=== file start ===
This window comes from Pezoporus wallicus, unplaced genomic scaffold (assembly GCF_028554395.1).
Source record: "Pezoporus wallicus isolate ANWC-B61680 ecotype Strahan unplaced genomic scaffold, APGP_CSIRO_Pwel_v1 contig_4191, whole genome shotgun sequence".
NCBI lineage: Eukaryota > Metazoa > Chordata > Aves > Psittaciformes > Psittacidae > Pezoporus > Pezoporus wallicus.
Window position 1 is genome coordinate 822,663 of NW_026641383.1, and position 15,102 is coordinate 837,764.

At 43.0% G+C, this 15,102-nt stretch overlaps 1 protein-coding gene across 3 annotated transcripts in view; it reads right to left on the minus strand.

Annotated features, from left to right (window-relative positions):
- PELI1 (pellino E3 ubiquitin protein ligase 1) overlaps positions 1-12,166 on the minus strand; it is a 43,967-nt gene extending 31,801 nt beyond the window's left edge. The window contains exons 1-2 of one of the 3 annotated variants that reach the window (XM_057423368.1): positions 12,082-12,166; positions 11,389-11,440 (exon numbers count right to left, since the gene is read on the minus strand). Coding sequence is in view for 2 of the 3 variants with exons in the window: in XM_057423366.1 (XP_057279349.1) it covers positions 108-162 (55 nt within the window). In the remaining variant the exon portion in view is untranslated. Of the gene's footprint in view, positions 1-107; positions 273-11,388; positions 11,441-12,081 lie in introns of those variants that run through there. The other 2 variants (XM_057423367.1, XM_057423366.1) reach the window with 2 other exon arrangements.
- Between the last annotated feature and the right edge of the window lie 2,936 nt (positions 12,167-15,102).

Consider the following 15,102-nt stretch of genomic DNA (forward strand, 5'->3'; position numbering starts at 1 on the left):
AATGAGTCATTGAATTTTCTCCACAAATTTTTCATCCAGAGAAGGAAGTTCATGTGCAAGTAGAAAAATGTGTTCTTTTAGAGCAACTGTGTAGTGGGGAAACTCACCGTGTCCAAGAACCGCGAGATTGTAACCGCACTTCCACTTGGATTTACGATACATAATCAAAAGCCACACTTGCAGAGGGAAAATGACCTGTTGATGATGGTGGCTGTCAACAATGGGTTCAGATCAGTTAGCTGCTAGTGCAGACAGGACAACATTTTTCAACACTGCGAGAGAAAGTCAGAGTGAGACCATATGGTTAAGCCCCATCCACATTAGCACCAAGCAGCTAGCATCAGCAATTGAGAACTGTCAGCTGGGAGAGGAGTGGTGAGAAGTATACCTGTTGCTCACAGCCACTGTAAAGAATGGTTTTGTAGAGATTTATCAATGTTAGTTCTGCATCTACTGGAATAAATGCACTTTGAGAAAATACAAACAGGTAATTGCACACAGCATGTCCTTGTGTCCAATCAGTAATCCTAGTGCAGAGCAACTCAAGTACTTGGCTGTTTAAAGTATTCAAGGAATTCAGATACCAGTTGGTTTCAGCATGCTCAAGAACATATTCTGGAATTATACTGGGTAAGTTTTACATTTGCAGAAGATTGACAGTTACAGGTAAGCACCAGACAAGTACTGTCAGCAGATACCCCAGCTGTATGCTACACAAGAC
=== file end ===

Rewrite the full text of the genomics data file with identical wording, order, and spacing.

This window comes from Pezoporus wallicus, unplaced genomic scaffold (assembly GCF_028554395.1).
Source record: "Pezoporus wallicus isolate ANWC-B61680 ecotype Strahan unplaced genomic scaffold, APGP_CSIRO_Pwel_v1 contig_4191, whole genome shotgun sequence".
NCBI lineage: Eukaryota > Metazoa > Chordata > Aves > Psittaciformes > Psittacidae > Pezoporus > Pezoporus wallicus.
Window position 1 is genome coordinate 822,663 of NW_026641383.1, and position 15,102 is coordinate 837,764.

At 43.0% G+C, this 15,102-nt stretch overlaps 1 protein-coding gene across 3 annotated transcripts in view; it reads right to left on the minus strand.

Annotated features, from left to right (window-relative positions):
- PELI1 (pellino E3 ubiquitin protein ligase 1) overlaps positions 1-12,166 on the minus strand; it is a 43,967-nt gene extending 31,801 nt beyond the window's left edge. The window contains exons 1-2 of one of the 3 annotated variants that reach the window (XM_057423368.1): positions 12,082-12,166; positions 11,389-11,440 (exon numbers count right to left, since the gene is read on the minus strand). Coding sequence is in view for 2 of the 3 variants with exons in the window: in XM_057423366.1 (XP_057279349.1) it covers positions 108-162 (55 nt within the window). In the remaining variant the exon portion in view is untranslated. Of the gene's footprint in view, positions 1-107; positions 273-11,388; positions 11,441-12,081 lie in introns of those variants that run through there. The other 2 variants (XM_057423367.1, XM_057423366.1) reach the window with 2 other exon arrangements.
- Between the last annotated feature and the right edge of the window lie 2,936 nt (positions 12,167-15,102).

Consider the following 15,102-nt stretch of genomic DNA (forward strand, 5'->3'; position numbering starts at 1 on the left):
AATGAGTCATTGAATTTTCTCCACAAATTTTTCATCCAGAGAAGGAAGTTCATGTGCAAGTAGAAAAATGTGTTCTTTTAGAGCAACTGTGTAGTGGGGAAACTCACCGTGTCCAAGAACCGCGAGATTGTAACCGCACTTCCACTTGGATTTACGATACATAATCAAAAGCCACACTTGCAGAGGGAAAATGACCTGTTGATGATGGTGGCTGTCAACAATGGGTTCAGATCAGTTAGCTGCTAGTGCAGACAGGACAACATTTTTCAACACTGCGAGAGAAAGTCAGAGTGAGACCATATGGTTAAGCCCCATCCACATTAGCACCAAGCAGCTAGCATCAGCAATTGAGAACTGTCAGCTGGGAGAGGAGTGGTGAGAAGTATACCTGTTGCTCACAGCCACTGTAAAGAATGGTTTTGTAGAGATTTATCAATGTTAGTTCTGCATCTACTGGAATAAATGCACTTTGAGAAAATACAAACAGGTAATTGCACACAGCATGTCCTTGTGTCCAATCAGTAATCCTAGTGCAGAGCAACTCAAGTACTTGGCTGTTTAAAGTATTCAAGGAATTCAGATACCAGTTGGTTTCAGCATGCTCAAGAACATATTCTGGAATTATACTGGGTAAGTTTTACATTTGCAGAAGATTGACAGTTACAGGTAAGCACCAGACAAGTACTGTCAGCAGATACCCCAGCTGTATGCTACACAAGAC